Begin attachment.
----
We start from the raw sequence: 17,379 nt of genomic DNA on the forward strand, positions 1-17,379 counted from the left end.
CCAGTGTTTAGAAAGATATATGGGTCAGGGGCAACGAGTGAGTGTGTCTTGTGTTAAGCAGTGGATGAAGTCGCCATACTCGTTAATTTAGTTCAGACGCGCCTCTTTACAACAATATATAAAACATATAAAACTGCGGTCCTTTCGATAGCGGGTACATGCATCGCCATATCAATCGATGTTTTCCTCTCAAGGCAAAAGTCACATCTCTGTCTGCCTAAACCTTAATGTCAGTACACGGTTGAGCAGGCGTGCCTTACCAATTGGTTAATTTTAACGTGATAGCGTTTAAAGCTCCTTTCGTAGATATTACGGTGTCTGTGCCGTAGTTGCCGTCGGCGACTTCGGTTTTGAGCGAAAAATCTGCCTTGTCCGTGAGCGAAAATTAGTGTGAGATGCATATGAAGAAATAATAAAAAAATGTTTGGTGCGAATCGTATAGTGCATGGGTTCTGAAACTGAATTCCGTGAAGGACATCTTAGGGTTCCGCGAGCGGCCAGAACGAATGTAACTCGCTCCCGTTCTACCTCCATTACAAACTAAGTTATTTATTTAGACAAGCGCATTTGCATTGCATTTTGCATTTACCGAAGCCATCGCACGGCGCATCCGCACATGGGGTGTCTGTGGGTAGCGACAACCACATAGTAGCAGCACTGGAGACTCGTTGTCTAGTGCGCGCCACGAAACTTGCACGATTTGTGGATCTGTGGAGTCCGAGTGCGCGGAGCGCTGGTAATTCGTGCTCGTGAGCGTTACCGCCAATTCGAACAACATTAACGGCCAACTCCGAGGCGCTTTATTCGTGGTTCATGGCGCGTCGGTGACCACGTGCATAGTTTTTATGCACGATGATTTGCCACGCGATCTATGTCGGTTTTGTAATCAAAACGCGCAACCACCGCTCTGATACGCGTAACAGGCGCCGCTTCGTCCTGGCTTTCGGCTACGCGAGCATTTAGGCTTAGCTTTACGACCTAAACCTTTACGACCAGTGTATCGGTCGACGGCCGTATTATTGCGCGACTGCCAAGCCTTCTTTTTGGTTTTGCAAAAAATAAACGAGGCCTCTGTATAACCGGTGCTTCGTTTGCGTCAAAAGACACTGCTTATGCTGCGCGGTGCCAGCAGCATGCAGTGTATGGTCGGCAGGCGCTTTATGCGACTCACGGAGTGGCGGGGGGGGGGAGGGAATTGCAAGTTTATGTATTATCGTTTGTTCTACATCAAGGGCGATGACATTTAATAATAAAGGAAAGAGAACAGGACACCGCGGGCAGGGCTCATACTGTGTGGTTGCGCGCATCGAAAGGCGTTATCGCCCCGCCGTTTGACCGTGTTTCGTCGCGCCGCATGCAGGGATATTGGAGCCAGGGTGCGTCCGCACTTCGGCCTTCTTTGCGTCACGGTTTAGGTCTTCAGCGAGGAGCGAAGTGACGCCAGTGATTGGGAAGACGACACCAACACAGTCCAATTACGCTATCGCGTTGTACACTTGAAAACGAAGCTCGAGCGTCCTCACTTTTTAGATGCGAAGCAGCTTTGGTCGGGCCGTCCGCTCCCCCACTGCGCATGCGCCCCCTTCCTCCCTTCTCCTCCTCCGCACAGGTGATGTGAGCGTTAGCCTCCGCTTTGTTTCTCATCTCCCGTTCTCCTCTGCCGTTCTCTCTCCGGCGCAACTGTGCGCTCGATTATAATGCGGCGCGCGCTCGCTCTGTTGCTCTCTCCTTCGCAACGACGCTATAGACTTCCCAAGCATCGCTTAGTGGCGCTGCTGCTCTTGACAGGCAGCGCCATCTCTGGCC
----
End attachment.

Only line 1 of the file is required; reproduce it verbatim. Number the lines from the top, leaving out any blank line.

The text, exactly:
We start from the raw sequence: 17,379 nt of genomic DNA on the forward strand, positions 1-17,379 counted from the left end.